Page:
|GRASP (Grief Recovery After a Substance Passing) was created to help provide resources of help, compassion and, most of all, understanding, for families who have had a loved one die through drugs.
Those who are left behind find their grief is overpowering. The sudden passing is nothing that had been planned for, because as long as the person was alive, there was still hope.
But where to turn? Society has grieving groups for when a child has died from illness, accident, suicide, even murder. But, oddly, there is little help available for those who have lost a loved one through drugs.
We welcome suggestions and input, especially resource materials we can add to the web page, and we encourage your comments
GRASP is for all who have had loved ones slip away and to ease the pain in any way for those left to cope.
For a GRASP chapter near you - (click here)
Treasure precious moments. Remember the love.
Discover peace within. Have faith. Seize hope.
Draw on Inner strength. Release fear. Let yourself cry
Take comfort in friends. Be patient with yourself.
Trust in tomorrow. Attend your needs.
Ask for help. Let others give. Trust enough to take.
Lean on others. Know people care.
Feel the warmth of friendship. Be circled by love.
Vow to move forward. Know the sun will shine.
Behold new life. See the light ahead.
Look ahead with confidence. Celebrate the dawn.
TOOLS FOR COPING
When you are experiencing a major loss, illness, death, separation or any life change, here are some tools for coping with the everyday thoughts, feelings and realities of living.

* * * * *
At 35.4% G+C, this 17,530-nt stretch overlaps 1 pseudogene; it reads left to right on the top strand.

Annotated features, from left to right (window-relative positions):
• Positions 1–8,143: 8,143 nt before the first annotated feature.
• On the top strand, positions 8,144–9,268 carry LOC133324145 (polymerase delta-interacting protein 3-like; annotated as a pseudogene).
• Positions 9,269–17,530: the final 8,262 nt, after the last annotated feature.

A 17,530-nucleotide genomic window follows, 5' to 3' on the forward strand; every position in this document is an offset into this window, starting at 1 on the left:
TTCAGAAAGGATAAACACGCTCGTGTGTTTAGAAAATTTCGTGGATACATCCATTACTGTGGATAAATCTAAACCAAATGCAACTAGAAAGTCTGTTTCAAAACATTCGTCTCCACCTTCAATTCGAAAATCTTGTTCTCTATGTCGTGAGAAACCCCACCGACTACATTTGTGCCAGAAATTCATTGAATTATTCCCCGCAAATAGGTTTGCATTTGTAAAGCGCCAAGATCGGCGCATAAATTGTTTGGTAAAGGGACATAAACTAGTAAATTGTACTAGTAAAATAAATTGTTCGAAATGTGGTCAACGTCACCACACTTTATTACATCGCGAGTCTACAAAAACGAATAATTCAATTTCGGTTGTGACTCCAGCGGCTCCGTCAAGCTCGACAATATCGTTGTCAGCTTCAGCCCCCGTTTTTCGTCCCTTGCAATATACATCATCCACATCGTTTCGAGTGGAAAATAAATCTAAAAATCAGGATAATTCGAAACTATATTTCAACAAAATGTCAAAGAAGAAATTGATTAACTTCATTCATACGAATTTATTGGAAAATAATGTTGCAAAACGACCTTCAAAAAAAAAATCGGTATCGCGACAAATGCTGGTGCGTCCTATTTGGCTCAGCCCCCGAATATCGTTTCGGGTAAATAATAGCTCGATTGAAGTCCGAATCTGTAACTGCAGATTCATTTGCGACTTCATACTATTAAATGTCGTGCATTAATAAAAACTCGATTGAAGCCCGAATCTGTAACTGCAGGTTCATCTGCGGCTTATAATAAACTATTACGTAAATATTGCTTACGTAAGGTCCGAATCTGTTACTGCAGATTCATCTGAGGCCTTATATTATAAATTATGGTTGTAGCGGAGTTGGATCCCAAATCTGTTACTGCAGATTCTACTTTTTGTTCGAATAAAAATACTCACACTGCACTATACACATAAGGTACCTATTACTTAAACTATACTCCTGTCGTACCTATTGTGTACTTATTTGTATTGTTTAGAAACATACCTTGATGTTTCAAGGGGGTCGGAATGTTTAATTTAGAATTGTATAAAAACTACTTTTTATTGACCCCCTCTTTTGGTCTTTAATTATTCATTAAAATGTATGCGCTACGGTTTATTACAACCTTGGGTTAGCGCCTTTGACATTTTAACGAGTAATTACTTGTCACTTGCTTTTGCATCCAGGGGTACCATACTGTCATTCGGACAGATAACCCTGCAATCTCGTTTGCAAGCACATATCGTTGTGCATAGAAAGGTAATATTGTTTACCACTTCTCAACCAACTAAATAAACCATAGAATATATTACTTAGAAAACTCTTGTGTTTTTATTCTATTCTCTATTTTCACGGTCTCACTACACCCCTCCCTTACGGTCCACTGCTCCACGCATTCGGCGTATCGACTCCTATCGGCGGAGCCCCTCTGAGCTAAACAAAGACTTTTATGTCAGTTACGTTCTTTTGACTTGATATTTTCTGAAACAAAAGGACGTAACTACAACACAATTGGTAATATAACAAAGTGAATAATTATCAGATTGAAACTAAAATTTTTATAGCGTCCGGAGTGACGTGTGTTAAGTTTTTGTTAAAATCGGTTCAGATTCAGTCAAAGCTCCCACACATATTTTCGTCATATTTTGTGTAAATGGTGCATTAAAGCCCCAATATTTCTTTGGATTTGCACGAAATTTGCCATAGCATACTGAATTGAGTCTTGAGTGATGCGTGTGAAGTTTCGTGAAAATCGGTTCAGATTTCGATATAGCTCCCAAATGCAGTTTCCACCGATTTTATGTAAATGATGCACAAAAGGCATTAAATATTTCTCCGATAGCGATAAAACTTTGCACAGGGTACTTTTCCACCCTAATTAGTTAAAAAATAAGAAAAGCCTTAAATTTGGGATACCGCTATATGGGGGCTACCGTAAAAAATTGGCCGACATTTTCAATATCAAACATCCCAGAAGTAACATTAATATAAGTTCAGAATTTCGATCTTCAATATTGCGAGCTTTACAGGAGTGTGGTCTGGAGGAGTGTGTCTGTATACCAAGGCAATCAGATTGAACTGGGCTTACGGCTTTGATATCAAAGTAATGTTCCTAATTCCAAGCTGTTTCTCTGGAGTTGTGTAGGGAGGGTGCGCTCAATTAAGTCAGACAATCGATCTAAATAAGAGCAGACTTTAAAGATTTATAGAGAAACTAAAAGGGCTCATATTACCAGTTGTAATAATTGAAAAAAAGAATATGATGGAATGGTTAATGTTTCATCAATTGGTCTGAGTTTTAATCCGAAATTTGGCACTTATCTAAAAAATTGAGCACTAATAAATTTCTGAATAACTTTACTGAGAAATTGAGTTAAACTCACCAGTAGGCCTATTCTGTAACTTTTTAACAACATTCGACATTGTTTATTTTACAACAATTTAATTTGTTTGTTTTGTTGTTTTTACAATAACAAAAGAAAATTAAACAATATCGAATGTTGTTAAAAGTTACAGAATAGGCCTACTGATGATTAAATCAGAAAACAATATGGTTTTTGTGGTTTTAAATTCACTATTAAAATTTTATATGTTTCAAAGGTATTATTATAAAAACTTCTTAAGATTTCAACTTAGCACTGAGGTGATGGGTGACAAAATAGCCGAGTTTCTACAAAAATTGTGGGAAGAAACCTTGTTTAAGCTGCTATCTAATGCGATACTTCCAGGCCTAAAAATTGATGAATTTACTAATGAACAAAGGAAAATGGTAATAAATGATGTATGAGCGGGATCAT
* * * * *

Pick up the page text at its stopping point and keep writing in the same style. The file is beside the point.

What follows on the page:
Be gentle with your own feelings and thought process. Avoid self judgment. Don't put "I should have" on yourself.
Find a supportive person or persons you can trust. Share your honest feelings and ideas.
Give yourself time for healing. The timing of grief cannot be rushed. Plan your day so that you have specific time to focus on your loss, and special time to escape from the pain of the reality of what you
When you experience fear, anger, helplessness, sorrow, pain, emptiness, isolation, depression, relief - it can be very confusing.
Questions to ask yourself as you focus:
How do I feel right now? (Check body sensations, as well as thoughts and emotions.)
- What do I need right now? (Focus on immediate, attainable needs.)
- How can I meet, of get a supportive friend to help me meet, these needs right now?
Try to maintain as "regular" a schedule as possible. Avoid unrealistic expectations or goals for yourself.
Maintain an awareness of your body's needs for nutrition and rest. If symptoms arise that are new to you, see a physician.
One book which we found helpful and have since given out to others is:
"Living When a Loved One Has Died." by Earl A. Grossman
For children, especially siblings, this whole grieving process can not only be hurtful but confusing, and even frightening. Often death is puzzling to them, and they wonder where they now in within the sadness of parents.
Pat recently read three books, written especially for the 6 to 10 year olds, which explain emotions at this time:
"Badger's Parting Gifts" by Susan Varley
"Miss You" by Pat Thomas
"When someone Very Special Dies" by Marge Heegaard
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